You’ve probably heard it said that you should write with all five senses. But maybe you gave that a try and ended up with a page full of purple prose. Just how are you supposed to write descriptions tactfully, anyway?
I’m so glad you asked. We’re spending October talking about the art of writing descriptions in your novel. In case you missed last week’s post, here’s the link: Bringing Your Novel to Life.
Once upon a time, a long time ago, large blocks and even pages of description were the way to go. Check it out:
The sun was setting upon one of the rich grassy glades of that forest … Hundreds of broad-headed, short-stemmed, wide-branched oaks, which had witnessed perhaps the stately march of the Roman soldiery, flung their gnarled arms over a thick carpet of the most delicious green sward; in some places they were intermingled with beeches, hollies, and copse-wood of various descriptions, so closely as totally to intercept the level beams of the sinking sun; in others they receded from each other, forming those long sweeping vistas, in the intricacy of which the eye delights to lose itself, while imagination considers them as the paths to yet wilder scenes of sylvan solitude. ~ Sir Walter Scott, Ivanhoe
This excerpt is only a part of the nine-paragraph opening of Scott’s classic. Lofty language aside … literature used to move at a much slower pace. Today, we would label Scott’s opening as a really bad case of info dumping.
You can blame it on modern society’s short attention span, or you can blame it on changing trends in literature. The point is, we found out eventually that you don’t have to stop the story to set the scene.
Weaving it In
A better idea is to drop little details here and there as you tell the story.
Foster crossed the room slowly, as if stepping on broken glass. Still several feet away, he stopped. Though he kept his hands loosely clasped behind his back, his coffee-brown eyes searched my face. Sympathetically, I suppose. But to me, they felt rather like the long needles used to probe chair cushions and sofa pillows for hidden evidence.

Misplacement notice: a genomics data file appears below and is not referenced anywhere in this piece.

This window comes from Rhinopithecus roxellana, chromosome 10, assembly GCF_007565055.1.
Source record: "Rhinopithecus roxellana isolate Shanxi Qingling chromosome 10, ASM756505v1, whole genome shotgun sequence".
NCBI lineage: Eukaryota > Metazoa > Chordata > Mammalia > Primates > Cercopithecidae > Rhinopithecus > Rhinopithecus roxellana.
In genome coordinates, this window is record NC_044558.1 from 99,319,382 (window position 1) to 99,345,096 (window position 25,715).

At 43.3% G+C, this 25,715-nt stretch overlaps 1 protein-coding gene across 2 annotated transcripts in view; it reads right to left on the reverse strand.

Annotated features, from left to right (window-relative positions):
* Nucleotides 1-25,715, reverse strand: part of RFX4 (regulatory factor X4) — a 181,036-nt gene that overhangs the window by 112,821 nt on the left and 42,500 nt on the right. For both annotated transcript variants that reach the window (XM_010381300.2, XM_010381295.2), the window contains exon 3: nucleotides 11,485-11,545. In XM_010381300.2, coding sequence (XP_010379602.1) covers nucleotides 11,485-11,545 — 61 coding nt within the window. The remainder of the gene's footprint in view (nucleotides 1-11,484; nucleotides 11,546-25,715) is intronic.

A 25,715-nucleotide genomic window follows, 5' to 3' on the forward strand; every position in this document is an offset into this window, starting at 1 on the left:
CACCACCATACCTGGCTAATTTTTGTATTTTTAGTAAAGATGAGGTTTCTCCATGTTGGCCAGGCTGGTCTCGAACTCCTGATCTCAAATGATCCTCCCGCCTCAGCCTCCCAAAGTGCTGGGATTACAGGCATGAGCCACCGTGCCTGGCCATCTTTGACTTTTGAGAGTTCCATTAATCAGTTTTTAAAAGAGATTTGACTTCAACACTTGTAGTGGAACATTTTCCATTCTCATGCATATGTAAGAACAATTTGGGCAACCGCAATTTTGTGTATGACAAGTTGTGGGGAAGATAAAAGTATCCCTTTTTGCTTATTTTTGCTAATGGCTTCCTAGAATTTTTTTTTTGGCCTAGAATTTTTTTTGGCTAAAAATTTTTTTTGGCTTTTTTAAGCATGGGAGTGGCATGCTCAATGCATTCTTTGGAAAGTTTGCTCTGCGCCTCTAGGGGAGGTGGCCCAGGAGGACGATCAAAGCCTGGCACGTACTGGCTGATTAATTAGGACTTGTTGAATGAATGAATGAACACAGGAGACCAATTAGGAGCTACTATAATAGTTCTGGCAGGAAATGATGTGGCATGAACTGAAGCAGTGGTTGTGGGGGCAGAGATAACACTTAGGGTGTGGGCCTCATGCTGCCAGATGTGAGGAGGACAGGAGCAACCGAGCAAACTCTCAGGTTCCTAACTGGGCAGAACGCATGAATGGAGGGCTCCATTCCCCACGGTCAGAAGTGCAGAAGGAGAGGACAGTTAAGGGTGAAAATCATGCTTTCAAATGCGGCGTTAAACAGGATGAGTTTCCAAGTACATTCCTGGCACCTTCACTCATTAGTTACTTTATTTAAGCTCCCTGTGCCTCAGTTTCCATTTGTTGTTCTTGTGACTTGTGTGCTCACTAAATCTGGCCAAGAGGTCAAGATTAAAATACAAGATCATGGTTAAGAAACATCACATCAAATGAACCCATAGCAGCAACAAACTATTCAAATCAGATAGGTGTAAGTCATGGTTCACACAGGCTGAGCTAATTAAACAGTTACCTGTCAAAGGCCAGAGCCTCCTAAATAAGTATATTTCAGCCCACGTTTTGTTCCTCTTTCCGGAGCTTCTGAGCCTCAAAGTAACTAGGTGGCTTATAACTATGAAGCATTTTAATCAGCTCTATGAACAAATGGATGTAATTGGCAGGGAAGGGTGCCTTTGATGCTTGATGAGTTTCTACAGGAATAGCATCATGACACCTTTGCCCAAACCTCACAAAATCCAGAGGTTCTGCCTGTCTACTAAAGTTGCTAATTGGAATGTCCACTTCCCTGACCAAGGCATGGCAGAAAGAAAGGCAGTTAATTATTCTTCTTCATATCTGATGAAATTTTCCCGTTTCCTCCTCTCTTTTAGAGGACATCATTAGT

“Tiffany. How are you?”
In that particular tone of voice, he might have been asking about the weather, or if I had prepared a report on a recent investigation. But instinctually, I detected something deeper. Compassion. A concern that his tone belied. My cover was blown. Foster could read every word written in my heart. ~Danielle Hanna, Tiffany
A couple notes of interest I could point out:
The details are woven in to the action and dialogue. At no point do I stop the story–for instance, to write a paragraph describing Foster. I drop just a detail here and a detail there, so that action, dialogue, and description are all moving forward together.
Sometimes less is more. I mention only a very few details in this sample. Why? Here’s the paradox: when writing descriptions, what’s important is not what Foster looked like, what the room looked like, or what Tiffany looked like. What’s important is how Tiffany felt about the people or things she was looking at. Every detail I use in the narrative is there for one reason: to convey my POV character’s mood.
Exceptions to the Rule
Rules are made to be broken, right? I’m not going to be all hard-nose and say that you can never devote an entire paragraph to description. There are times when that works quite well.
Oh! But he was a tight-fisted hand at the grindstone, Scrooge! a squeezing, wrenching, grasping, scraping, clutching, covetous, old sinner! Hard and sharp as flint, from which no steel had ever struck out generous fire; secret, and self-contained, and solitary as an oyster. The cold within him froze his old features, nipped his pointed nose, shriveled his cheek, stiffened his gait; made his eyes red, his thin lips blue; and spoke out shrewdly in his grating voice. A frosty rime was on his head, and on his eyebrows, and his wiry chin. He carried his own low temperature always about with him; he iced his office in the dog-days; and didn’t thaw it one degree at Christmas. ~Charles Dickens, A Christmas Carol